Georgia law provides brick and mortar state charter schools and state chartered special schools with an amount equal to the state-wide average total capital revenue per full-time equivalent, as determined by the state department of education. Statute notes that such funding is subject to the appropriations by the General Assembly. For 2018-19, the state is providing approximately $1,158 per pupil for this item. In addition, there is a capital fund add-on for such schools in “high-rent” districts. The additional capital allotment ranges from $61 per pupil to $695 per pupil and averages out to be an additional $489 per pupil above and beyond the $1,158 allotment.
For locally-authorized charter schools, district authorizers are required to treat a charter school “no less favorably than other local schools within the applicable local system with respect to the provision of funds for instruction, school administration, transportation, food services, and, where feasible, building programs”, though it is unclear what this amounts to in practice.
Georgia law provides a per-pupil, needs-based capital-funding program for charter schools that is distributed by the state educational agency. For Fiscal Year 2023, the legislature has directed $4.5 million to be divided equally between applicants.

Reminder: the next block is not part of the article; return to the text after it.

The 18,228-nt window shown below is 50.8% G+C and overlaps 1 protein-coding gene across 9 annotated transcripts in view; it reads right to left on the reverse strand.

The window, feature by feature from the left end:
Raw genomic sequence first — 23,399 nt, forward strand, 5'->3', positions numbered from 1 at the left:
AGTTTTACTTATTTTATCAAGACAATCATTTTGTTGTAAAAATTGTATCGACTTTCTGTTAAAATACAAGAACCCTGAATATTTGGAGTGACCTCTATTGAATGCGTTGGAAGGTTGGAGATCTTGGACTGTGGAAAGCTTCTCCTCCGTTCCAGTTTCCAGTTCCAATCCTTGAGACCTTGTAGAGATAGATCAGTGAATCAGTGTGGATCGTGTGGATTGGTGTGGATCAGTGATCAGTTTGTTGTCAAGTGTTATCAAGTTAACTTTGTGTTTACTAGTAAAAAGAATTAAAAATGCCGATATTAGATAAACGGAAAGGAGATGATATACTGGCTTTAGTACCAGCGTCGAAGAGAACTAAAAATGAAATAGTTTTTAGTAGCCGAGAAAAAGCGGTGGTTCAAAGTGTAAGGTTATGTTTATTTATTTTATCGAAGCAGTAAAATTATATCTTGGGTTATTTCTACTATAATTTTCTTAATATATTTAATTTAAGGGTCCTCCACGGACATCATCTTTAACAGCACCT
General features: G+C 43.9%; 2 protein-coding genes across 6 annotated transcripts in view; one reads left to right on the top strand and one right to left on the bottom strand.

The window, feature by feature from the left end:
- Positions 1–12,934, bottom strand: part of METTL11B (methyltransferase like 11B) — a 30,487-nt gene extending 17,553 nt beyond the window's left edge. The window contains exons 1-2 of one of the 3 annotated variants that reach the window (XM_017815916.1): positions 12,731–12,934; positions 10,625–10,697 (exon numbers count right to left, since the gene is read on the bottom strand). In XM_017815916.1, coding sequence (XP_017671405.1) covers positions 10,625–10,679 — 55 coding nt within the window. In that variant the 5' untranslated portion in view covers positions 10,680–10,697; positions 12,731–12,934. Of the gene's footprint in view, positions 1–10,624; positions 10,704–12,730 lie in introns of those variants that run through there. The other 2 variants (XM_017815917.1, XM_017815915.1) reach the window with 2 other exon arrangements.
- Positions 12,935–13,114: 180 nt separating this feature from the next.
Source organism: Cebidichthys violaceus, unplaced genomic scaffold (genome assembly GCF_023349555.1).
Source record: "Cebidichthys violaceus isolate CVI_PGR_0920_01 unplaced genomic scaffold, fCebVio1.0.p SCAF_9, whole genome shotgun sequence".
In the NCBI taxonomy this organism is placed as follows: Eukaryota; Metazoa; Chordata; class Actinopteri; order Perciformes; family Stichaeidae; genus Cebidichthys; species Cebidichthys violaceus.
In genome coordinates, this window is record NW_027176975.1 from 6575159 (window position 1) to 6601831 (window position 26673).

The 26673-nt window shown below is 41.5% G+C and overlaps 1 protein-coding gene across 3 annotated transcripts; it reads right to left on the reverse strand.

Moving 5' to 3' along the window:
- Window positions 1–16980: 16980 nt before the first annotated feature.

Georgia law provides, subject to appropriations by the Georgia General Assembly, a matching grant program for qualified charter school facilities contributions. The program would provide $1 in matching funds—up to a maximum amount authorized by the state board for a single charter school project—for each dollar donated to a qualified charter school organization for a facility project, provided that the total amount donated shall not exceed 75 percent of the average per-student state portion of capital outlay funding provided multiplied by the number of students that the charter school project is designed to serve. The state is not currently funding this program.
Statute also now indicates that local charter schools which petition to be authorized by the commission must be allowed to continue the use of all facilities, equipment, and other assets it used prior to the expiration or rescission of its charter with a local board of education; however, the local school board can begin to charge or continue to charge a reasonable fee for use of the facilities if the school switches to the commission.
Georgia law provides charters with access to tax-exempt debt through county development authorities.